For that reason, he expresses disappointment that the Riverlife shoreline improvement group was not able to complete a traffic-free link between Smithfield Street and Point State Park in time for the opening.

Stephan Bontrager, a Riverlife spokesman, says the group expects to award bids on that project in the summer. He says he is not aware of any effort to coordinate the completion of the passage with the construction of a path that will run alongside the Mon Wharf.

But those issues do not rob the last miles of the trail and its significance as “a great economic generator,” says Lora Woodward, program director of Venture Outdoors, the outside-activity advocacy group headquartered in the South Side.

She believes the trail “opens the door to many more opportunities” to people in and around the Steel Valley. She says those residents now have an easier access to the shops in the Waterfront and the South Side — or even Downtown — all of which are easily reached by bicycle.

Her group will offer activities built around the trail and use it as a route to other places of interest. Bike-rental operator Demagall says he believes this final link of the trail will open up more day activities for clients who want to explore it or the communities it goes to.

While Demagall does a great deal of bike rentals at his First Avenue location for rides up the Eliza Furnace Trail, he says the heart of his business has become outfitting trips between Pittsburgh and Washington or Cumberland. He expects that to change.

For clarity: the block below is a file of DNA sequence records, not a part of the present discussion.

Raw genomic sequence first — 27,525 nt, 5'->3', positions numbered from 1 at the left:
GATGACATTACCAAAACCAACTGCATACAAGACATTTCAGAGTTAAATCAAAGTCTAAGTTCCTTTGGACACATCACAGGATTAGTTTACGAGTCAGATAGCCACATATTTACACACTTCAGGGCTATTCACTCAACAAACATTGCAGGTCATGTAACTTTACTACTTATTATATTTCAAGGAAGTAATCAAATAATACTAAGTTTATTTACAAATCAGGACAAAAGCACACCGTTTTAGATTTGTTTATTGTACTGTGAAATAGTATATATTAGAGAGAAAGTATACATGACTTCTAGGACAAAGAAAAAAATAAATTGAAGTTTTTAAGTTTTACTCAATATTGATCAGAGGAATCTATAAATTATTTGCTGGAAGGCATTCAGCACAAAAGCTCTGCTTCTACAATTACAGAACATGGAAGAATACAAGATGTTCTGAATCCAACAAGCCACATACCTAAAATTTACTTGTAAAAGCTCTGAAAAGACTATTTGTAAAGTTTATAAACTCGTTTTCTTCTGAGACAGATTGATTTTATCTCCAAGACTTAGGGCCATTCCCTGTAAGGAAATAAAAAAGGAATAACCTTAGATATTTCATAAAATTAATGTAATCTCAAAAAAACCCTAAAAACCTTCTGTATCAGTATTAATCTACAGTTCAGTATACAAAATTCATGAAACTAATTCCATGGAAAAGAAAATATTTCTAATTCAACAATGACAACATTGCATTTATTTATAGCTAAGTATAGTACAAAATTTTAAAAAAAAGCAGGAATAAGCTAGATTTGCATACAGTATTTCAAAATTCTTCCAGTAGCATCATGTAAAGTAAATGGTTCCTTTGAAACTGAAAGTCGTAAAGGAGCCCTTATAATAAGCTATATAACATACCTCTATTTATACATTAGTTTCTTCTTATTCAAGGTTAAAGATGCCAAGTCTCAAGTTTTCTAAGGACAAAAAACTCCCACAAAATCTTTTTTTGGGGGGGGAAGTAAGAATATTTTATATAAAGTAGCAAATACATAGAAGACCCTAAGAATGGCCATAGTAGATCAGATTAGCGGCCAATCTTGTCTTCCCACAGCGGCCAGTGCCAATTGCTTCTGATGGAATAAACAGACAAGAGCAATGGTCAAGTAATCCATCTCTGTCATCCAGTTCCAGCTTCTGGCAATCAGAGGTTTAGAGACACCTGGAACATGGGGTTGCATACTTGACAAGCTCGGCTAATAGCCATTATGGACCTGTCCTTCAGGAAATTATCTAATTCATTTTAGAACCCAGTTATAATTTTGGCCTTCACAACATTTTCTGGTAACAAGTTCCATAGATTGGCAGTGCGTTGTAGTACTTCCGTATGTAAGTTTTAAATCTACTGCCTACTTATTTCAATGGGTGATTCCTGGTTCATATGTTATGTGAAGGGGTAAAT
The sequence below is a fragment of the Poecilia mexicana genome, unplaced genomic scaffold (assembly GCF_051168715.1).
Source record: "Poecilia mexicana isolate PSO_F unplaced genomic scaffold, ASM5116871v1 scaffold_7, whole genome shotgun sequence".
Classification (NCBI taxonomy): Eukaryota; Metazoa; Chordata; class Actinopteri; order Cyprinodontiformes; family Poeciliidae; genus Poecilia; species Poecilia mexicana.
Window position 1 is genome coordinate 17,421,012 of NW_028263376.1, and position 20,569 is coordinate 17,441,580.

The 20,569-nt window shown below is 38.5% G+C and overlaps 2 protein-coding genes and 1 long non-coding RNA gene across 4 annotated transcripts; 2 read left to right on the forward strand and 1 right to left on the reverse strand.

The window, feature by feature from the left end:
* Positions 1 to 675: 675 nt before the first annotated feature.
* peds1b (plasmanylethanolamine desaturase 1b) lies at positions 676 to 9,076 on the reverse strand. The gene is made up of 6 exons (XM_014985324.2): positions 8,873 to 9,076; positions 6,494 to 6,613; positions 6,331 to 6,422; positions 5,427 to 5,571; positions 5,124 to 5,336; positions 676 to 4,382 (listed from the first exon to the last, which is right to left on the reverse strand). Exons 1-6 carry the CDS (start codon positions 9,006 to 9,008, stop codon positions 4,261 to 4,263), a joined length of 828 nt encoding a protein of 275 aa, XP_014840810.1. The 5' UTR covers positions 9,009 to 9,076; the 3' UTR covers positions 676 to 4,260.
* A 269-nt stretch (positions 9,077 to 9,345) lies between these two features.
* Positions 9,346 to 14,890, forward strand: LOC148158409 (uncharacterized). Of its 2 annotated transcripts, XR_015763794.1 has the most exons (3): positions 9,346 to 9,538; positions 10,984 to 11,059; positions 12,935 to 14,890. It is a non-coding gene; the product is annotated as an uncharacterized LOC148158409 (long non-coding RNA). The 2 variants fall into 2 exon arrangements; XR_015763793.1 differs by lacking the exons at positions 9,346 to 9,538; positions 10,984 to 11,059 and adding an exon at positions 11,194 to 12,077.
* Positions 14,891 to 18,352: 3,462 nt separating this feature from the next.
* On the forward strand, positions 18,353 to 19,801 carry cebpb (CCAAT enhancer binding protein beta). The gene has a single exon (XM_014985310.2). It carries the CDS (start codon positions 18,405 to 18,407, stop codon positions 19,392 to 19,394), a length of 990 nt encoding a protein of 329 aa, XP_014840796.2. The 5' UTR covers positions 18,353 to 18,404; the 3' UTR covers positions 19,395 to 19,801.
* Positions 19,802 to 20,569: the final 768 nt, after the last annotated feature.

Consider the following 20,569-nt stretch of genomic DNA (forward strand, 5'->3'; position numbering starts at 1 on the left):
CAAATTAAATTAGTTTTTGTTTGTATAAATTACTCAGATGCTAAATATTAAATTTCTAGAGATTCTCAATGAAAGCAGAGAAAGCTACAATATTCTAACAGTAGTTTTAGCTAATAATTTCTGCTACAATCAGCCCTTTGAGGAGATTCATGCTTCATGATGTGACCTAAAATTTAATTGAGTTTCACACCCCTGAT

“When a new section of the trail opens, it always becomes local,” he says. “By next year we will be doing a lot more day rides.”

Seth Gernot, the founder of a Swissvale-based outfitting firm called Events Unlimited, agrees. He even sees a possibility of a real-estate market shift.

“People could buy a reasonable house in Homestead and commute to work in the South Side or Downtown,” Gernot says. “They wouldn't even need a car.”

He says it opens the door for weekend trips from Pittsburgh to nearby campsites or inns, such as those in West Newton or Boston near McKeesport.

Plans are changing right now. Geoff Clauss, director of patient and community services at UPMC McKeesport Hospital, says the hospital is sponsoring a ride June 22 to benefit the cancer center. It will begin near the Palisades area in McKeesport, but next year the ride also will have a registration and starting area in the South Side.

Because of the trail.

Steve Patchan, Pittsburgh's bicycle-pedestrian coordinator, says it opens all “of the city's amenities” to a short trip by bicycle. The number of bicycles locked at PNC Park for afternoon Pirates' games will increase, he says, as it becomes easier to get there because of the trail.

This section of trail will increase and further demonstrate the significance of bike traffic in Pittsburgh, says Patchan, who he is eagerly awaiting usage numbers being collected by the Southwestern Pennsylvania Commission, a transportation planning group.

Sara Walfoort, a transportation planning manager from the group, says surveys have been collected this week and will continue to determine not only numbers of riders, but the types of riding they are doing.

Trail executive director Boxx confesses the completion of the passage provided many “angst moments,” such as how to design a crossing near Haysglen Street, where there is heavy and potentially dangerous truck traffic. Solving that issue resulted in a series of 90-degree turns that probably will anger some cyclists, but she hopes it will lessen the number of accidents.

Overall, she is pleased with the task that at times seemed to demand more than seven days a week of work.

“Pittsburgh has a new park, and it goes all the way to Washington, D.C.,” she says.

Bob Karlovits is a staff writer for Trib Total Media. He can be reached at bkarlovits@tribweb.com or 412-320-7852.